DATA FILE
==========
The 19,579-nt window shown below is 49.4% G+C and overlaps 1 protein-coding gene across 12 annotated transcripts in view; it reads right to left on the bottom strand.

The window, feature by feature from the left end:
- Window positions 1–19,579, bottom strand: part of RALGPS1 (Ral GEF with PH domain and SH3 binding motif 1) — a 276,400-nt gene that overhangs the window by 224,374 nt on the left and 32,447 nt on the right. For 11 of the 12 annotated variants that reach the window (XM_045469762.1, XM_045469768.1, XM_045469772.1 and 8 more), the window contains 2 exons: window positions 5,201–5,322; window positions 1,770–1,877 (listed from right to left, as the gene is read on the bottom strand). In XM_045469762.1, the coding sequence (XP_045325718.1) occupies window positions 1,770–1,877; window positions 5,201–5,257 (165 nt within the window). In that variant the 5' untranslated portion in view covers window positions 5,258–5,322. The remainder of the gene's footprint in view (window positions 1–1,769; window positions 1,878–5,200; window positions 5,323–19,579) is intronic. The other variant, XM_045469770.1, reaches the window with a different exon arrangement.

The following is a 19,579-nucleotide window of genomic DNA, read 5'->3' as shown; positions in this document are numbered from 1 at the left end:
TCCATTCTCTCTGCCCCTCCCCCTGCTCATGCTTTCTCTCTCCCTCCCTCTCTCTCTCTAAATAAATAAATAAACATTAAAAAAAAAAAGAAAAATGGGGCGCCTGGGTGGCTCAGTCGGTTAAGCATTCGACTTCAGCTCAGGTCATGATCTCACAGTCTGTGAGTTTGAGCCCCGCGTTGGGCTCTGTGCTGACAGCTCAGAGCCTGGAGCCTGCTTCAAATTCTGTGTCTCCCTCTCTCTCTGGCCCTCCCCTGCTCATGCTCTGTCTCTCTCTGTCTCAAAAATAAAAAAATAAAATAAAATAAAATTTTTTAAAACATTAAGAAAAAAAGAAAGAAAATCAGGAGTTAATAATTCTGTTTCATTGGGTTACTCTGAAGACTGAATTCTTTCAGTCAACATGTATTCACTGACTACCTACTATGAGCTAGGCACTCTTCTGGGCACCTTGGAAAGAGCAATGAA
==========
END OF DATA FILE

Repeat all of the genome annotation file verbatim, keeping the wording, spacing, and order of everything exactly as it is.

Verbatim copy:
The 19,579-nt window shown below is 49.4% G+C and overlaps 1 protein-coding gene across 12 annotated transcripts in view; it reads right to left on the bottom strand.

The window, feature by feature from the left end:
- Window positions 1–19,579, bottom strand: part of RALGPS1 (Ral GEF with PH domain and SH3 binding motif 1) — a 276,400-nt gene that overhangs the window by 224,374 nt on the left and 32,447 nt on the right. For 11 of the 12 annotated variants that reach the window (XM_045469762.1, XM_045469768.1, XM_045469772.1 and 8 more), the window contains 2 exons: window positions 5,201–5,322; window positions 1,770–1,877 (listed from right to left, as the gene is read on the bottom strand). In XM_045469762.1, the coding sequence (XP_045325718.1) occupies window positions 1,770–1,877; window positions 5,201–5,257 (165 nt within the window). In that variant the 5' untranslated portion in view covers window positions 5,258–5,322. The remainder of the gene's footprint in view (window positions 1–1,769; window positions 1,878–5,200; window positions 5,323–19,579) is intronic. The other variant, XM_045469770.1, reaches the window with a different exon arrangement.

The following is a 19,579-nucleotide window of genomic DNA, read 5'->3' as shown; positions in this document are numbered from 1 at the left end:
TCCATTCTCTCTGCCCCTCCCCCTGCTCATGCTTTCTCTCTCCCTCCCTCTCTCTCTCTAAATAAATAAATAAACATTAAAAAAAAAAAGAAAAATGGGGCGCCTGGGTGGCTCAGTCGGTTAAGCATTCGACTTCAGCTCAGGTCATGATCTCACAGTCTGTGAGTTTGAGCCCCGCGTTGGGCTCTGTGCTGACAGCTCAGAGCCTGGAGCCTGCTTCAAATTCTGTGTCTCCCTCTCTCTCTGGCCCTCCCCTGCTCATGCTCTGTCTCTCTCTGTCTCAAAAATAAAAAAATAAAATAAAATAAAATTTTTTAAAACATTAAGAAAAAAAGAAAGAAAATCAGGAGTTAATAATTCTGTTTCATTGGGTTACTCTGAAGACTGAATTCTTTCAGTCAACATGTATTCACTGACTACCTACTATGAGCTAGGCACTCTTCTGGGCACCTTGGAAAGAGCAATGAA